Antarctica is the southern continent that was the latest discovered by the researchers. The International Treaties are responsible for preserving the land’s nature where no one lives and which does not belong to anyone. Any activity is prohibited here, except scientific. The history of the Antarctica discovery is fraught with intriguing moments.
First Antarctic researches
People assumed the existence of a large continent in the south (the so-called Terra Australis) already in ancient times. Scientists reasoned as follows: an equally large southern continent must surely balance the presence of a large land area in the Northern Hemisphere. The first was the assumption that Australia is a southern continent, but later this hypothesis was disproved (Australia was discovered in 1606, and in 1542 Tasman Janszon went it around and proved that it was not a southern land).
Lazarev and Bellingshausen discover Antarctica
In 1819, the first Antarctic Russian expedition was organized using the Mirny and Vostok vessels on the initiative of Thaddeus Bellingshausen. Captains Mikhail Lazarev and Thaddeus Bellingshausen headed this scientific mission. An epochal event happened on January 27, 1820 – Russian scientists still managed to discover the sixth continent. The landing of the sailors on its shore did not take place; however, they managed to go round it completely. The Briton Edwards Bransfield was a little late with the discovery but still mentions in history. A little later, on January 30, 1820, he discovered the Antarctic Peninsula (this land is considered the northernmost part of the specified continent).
Further Antarctica and its lands explorations
Many scientists have devoted themselves to this continent thorough exploring. For example, the American Charles Wilkes was engaged in studying the coastline of Antarctica (about 2800 km), mapping it (1838-1842). Later, in 1874-1875, the Challenger ship, led by Charles Thompson and John Murray, conducted various research works that once again confirmed the existence of the designated continent.
There are still hot debates about the first explorer stepped on the southern continent lands. So, on February 7, 1821, the American ship Cecilia’s crew set foot on its land. Nevertheless, according to the documents, such a case was recorded on January 24, 1895. It was an expedition in which Barchgrevink, Alexander von Thunzelmann, Christensen, Johan Bull took part. Researchers collected rock samples from the new earth and even came across a fantastic finding. They have detected lichens. This was quite surprising since the climate of the mainland is residually severe. After this expedition, a lot of exploration of the mentioned land started – this time went down in history as the heroic age of Antarctic research.
Later, in 1898, the crew of the Belgica ship fixed it name in history as the first to spend the night beyond the Arctic Circle (even directly on the ship, without going down to the land). In 1898-1900, the expedition led by Barkhgrevink spent the winter in Antarctica and even climbed the Ross Glacier.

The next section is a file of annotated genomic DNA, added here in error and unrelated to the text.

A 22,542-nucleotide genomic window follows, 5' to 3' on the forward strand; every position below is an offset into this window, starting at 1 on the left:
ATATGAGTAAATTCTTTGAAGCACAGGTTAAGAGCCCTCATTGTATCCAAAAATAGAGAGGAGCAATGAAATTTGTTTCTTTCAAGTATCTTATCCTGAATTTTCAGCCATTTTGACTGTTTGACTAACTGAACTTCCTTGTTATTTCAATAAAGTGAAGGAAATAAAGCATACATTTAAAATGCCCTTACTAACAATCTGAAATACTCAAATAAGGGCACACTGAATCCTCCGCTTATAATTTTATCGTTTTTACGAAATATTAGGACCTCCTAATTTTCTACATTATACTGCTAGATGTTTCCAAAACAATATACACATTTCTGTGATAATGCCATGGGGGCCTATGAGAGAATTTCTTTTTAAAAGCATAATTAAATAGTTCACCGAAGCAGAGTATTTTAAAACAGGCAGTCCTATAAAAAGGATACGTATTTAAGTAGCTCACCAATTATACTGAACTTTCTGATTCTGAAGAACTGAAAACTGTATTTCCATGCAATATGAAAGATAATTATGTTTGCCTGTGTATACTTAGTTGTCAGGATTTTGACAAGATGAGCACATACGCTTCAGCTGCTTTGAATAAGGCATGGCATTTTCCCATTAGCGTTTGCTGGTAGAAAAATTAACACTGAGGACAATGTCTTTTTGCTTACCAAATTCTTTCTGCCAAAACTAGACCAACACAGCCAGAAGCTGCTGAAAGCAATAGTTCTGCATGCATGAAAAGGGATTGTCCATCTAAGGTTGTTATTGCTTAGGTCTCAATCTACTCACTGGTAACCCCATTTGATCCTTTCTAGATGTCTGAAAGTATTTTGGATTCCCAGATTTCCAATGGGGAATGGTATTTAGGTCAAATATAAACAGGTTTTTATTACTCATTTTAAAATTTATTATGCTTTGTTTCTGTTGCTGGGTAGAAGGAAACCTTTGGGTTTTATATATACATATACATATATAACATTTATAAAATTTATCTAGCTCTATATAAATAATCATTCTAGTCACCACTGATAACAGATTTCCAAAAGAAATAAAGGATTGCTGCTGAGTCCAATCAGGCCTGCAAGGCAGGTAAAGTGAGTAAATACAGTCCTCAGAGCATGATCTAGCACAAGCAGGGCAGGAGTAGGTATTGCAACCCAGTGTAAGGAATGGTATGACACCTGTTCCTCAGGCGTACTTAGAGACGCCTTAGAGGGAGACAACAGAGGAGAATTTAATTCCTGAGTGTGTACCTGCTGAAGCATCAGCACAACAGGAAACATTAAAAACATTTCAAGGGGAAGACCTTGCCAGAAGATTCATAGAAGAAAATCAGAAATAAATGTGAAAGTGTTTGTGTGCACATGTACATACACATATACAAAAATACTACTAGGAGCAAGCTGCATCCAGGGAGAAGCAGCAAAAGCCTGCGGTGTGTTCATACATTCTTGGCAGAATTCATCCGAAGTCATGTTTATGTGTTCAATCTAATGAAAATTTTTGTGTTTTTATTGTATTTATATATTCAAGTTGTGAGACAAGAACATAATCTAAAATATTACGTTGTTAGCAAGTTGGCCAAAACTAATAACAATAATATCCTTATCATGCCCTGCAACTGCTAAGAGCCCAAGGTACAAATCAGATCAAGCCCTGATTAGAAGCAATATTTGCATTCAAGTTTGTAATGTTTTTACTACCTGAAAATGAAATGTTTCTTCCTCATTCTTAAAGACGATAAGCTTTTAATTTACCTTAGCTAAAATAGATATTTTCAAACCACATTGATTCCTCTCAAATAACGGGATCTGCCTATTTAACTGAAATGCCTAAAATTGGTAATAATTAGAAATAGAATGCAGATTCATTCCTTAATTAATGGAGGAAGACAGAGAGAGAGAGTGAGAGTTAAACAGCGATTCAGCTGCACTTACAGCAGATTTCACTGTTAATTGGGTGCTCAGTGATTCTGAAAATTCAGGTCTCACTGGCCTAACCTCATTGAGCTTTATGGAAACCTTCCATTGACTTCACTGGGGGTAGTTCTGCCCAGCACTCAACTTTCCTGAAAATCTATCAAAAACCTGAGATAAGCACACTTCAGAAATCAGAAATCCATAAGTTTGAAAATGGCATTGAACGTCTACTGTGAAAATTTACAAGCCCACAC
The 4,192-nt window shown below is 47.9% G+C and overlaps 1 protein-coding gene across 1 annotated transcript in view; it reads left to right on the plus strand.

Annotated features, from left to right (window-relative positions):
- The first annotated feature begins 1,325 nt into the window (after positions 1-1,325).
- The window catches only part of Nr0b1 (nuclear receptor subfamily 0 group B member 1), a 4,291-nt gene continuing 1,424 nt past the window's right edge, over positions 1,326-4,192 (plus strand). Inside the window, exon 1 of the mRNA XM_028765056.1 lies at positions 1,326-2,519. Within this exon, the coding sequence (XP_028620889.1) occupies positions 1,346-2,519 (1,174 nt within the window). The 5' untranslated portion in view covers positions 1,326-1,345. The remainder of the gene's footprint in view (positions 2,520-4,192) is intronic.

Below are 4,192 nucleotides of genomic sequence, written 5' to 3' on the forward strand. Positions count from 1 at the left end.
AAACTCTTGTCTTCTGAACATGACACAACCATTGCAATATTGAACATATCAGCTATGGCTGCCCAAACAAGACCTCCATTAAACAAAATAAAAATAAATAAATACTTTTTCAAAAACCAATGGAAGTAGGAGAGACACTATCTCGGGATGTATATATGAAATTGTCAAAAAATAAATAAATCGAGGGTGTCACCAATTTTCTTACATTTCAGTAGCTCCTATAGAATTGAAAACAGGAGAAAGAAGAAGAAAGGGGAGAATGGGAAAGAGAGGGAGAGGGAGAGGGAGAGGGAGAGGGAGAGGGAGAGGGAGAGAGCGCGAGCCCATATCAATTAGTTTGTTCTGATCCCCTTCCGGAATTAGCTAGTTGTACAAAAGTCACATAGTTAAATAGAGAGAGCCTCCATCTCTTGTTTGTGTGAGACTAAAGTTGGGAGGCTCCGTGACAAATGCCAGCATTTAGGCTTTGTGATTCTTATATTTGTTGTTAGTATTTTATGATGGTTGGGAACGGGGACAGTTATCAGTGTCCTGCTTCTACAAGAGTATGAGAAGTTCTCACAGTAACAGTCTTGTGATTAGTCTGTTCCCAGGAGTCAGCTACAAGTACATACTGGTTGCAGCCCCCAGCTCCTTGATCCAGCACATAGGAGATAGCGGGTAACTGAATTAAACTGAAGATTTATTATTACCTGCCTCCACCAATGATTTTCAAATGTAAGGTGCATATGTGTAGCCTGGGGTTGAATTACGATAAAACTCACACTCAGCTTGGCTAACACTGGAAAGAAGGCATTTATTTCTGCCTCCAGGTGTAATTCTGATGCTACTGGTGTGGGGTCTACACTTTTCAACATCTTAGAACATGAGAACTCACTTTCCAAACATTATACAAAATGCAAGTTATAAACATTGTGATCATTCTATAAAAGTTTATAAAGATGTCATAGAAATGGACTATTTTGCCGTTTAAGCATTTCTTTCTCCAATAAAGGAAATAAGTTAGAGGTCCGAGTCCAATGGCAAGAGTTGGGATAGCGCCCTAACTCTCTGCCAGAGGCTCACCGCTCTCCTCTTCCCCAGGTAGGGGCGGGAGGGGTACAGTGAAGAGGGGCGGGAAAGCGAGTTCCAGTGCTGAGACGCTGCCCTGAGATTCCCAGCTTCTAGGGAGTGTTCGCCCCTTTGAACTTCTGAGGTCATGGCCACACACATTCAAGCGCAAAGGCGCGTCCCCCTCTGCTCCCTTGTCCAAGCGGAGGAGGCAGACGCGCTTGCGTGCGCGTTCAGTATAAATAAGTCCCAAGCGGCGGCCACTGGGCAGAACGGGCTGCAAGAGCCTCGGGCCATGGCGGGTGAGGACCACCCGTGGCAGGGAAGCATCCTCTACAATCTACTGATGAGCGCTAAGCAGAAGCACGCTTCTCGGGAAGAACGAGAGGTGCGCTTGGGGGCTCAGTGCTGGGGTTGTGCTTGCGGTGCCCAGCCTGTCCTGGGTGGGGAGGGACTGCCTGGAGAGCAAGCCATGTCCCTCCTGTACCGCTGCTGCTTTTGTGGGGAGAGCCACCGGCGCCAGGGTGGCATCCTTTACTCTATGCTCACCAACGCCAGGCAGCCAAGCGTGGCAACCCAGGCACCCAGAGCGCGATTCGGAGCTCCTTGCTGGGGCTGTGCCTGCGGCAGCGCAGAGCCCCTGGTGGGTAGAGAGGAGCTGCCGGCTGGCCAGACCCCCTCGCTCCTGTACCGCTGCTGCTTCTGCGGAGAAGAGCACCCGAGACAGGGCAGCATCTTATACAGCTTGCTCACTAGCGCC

The next to intercept the relay of scientific research of this land were the British. They explored the mainland under the guidance of Robert Scott. The Discovery team’s plan was superb – the expedition planned to reach the South Geographic Pole. Nevertheless, the daredevils managed to ascend only to 82° 11′ south latitude. The next one to try getting the intended goal was Ernest Shackleton, who reached the magnetic pole in 1907-1909 (he stopped at 88° 23′ latitude, failing to reach 180 km to the geographic pole). In the period from 1910 to 1912, two expeditions were made simultaneously – Roald Amundsen from Norway and Robert Scott from Britain. Amundsen conquered the South Pole on December 19, 1911, and Scott conquered it on January 17, 1912.
In general, the heroic age of the mentioned continent research totals 16 expeditions. All of them occurred during the period from 1897 to 1922. During these scientific campaigns, 19 people became victims of harsh climate conditions.
The first manned flight in an airplane over the South Pole took place in 1928 (by Richard Byrd). Later, in 1956, the very first station, named Amundsen-Scott, was organized by the Americans in the depth of the continent. Also, in 1928, Russian scientists organized the first Soviet expedition. Somov Mikhail acted as its leader. Under his vigilant control, by 1958, 5 stations were deployed with personnel who carry out their scientific work year-round. Today you can meet many Russian geographical names – Lake Vostok, Somov Sea, Lazarev Sea, Cosmonauts Sea, and others on the Anthractida coast map.
The important document signing marked 1959. This was the Antarctic Treaty, which prohibits any activity on its lands, except for scientific. Today there are more than 80 fully functioning scientific stations on the continent. Also, the natural processes of this earth are monitored by satellites. Nowadays the detailed Antarctic maps can be found in public access. Separate research work was carried out in relation to the study of objects located directly under the Antarctic ice shield.